“Occupy Harvard Protest: Valid ID Required.” So read the headline of one of many articles published shortly after a group of students and staff set up their tents in Harvard Yard on November 9, 2011. The action culminated in an evening “General Assembly” that attracted some five hundred supporters and was interrupted by Harvard police who forced the (symbolic) gates of the (symbolic) Yard shut on the crowd. In a sense, this was the beginning—and the beginning of the end. Over the following weeks, Occupy Harvard’s participants dwindled from the hundreds of occupiers who were present that first night to a few dozen University affiliates who were permitted to enter the Yard. Anyone who did not possess an official ID, including students at the Harvard Extension School, was shut out of the occupation. As time went by, those of us who were sleeping outside in tents, staffing the info-desk, or facilitating assemblies found ourselves fighting an uphill battle, continually forced to respond to a single question: Why are the gates still closed?
For some, this provided an ideal opening to criticize the University’s out-of-proportion response to a peaceful demonstration, which was viewed as indicative of its general attitude toward the outside world. For many undergraduate participants, however, the damage was done and they gravitated toward other progressive movements. Unaware of disciplinary power’s psychological and rhetorical tactics, many Harvard undergrads seemed to unconditionally blame the occupiers for the inconvenience of having to show their Harvard ID cards whenever they wanted to enter the main campus. Another critique voiced by more progressive undergrads was the lack of a unifying "issue." Rather than take aim at a single concern, Occupy Harvard, like Occupy Wall Street, leveled its critique at larger systemic issues, including the role of the university within hegemonic political and economic structures. A particular tension arose between a number of graduate student occupiers and undergraduate members of a student group working on issues of labor solidarity, eventually leading to the almost complete withdrawal of the latter.
Since the beginning of Occupy Wall Street, much has been made of its prefigurative politics—an increasingly popular mode of political organization and practice among grassroots movements of the Left over the past half-century that models the kind of democratic society in which they aspire to live. In my experience, however, such radical lifestyle politics are more likely to appeal to activists outside of traditional political groupings such as labor unions or specific issue and policy-oriented organizations. Given these dynamics, although it may seem surprising and even counter-intuitive, a little over a month after Occupy Harvard began its core participants were nearly all graduate students.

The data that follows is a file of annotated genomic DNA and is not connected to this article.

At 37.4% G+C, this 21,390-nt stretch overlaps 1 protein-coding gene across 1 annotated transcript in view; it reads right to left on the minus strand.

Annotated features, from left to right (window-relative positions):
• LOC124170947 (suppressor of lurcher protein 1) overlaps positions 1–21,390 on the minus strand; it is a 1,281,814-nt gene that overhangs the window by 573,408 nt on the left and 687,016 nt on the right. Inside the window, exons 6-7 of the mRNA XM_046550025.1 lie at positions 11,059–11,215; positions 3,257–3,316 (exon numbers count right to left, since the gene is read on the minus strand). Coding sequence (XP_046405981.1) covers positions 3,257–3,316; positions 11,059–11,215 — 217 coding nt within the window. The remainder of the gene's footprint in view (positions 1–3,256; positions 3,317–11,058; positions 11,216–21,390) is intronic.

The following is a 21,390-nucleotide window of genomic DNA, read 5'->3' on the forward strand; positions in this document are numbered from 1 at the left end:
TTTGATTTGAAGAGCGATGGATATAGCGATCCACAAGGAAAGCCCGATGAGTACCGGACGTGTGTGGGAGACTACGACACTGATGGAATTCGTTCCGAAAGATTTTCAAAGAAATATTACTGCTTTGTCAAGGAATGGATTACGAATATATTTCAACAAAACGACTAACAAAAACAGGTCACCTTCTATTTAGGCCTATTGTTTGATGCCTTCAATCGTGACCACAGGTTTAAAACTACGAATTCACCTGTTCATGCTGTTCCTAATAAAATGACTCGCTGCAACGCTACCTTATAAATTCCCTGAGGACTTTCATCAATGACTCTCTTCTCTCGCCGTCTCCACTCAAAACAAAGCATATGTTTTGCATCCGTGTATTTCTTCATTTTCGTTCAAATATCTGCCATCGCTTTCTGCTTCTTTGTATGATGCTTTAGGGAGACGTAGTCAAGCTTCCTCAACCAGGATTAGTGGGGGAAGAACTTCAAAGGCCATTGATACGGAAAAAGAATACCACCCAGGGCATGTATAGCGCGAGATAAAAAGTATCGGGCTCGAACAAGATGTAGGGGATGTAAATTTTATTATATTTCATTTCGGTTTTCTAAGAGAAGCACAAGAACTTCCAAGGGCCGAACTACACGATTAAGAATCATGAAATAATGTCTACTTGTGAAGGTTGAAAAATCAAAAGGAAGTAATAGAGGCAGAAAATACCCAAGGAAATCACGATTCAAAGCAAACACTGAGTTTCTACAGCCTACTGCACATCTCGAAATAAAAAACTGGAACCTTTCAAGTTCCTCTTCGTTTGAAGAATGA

Why was this so? Harvard PhD students and teaching assistants are not members of a union; for the most part, we do not suffer from the relative precariousness of our colleagues at other institutions. Still, our degree of social alienation as subsidiary members of a major research institution should not be underestimated. From questioning the complicity of academic practice and discourse with prevailing structures of power to concerns about the corporatization of education, it became obvious to many of us that our collective concerns were unlikely to be resolved by the likes of Harvard Counseling Services or our academic advisors.
During the last few months, several Occupy Harvard participants have debated the goals and strategies of the wider Occupy movements and have developed a concern with how the issues addressed by Occupy play out in our own pre-professional lives. While participation and enthusiasm in General Assemblies has waned, a result of disinterest, lack of commitment, and the exigencies of academic timetables, many of us have continued to participate in Occupy Harvard through the organization of a “dis/conference” and weekly “think tanks” on “The Future of Libraries” and “Power, Coercion and the University,” among other topics. It is not clear how much longer a group of people recognizable as “Occupy Harvard” will continue to exist. What is clear is that the past six months have provided an opportunity to critically examine how our institutional affiliations and academic practices intersect with larger structures of power and inequality.
As graduate students we have drawn on our identity as individuals from diverse disciplines and backgrounds while collectively attempting to confront and deconstruct the veneer of institutional authority. The nature of academic life with its emphasis on individual intellectual pursuits has led me to consider that in some ways the response to social and institutional pressures a number of us criticized in undergraduates may also structure our own priorities. It is perhaps time to consider how the radical experiment in collective thinking and organization fostered by Occupy might influence not only the content, but also the form of our scholarship and pedagogy beyond other models frequently advanced by the radical Left. Within the pretence of a liberal arts education, it seems likely that many undergraduates would not sense the problems of entrenched intellectual and social hierarchies in given disciplines as acutely as their graduate peers. In the future, an alternative approach might allow us to find common ground and to deepen our engagement with our undergraduate comrades, both in and outside the classroom.
Philip Cartelli is a doctoral candidate in Social Anthropology with Media at Harvard University. His research explores the intersections of memory and space in the city of Marseille.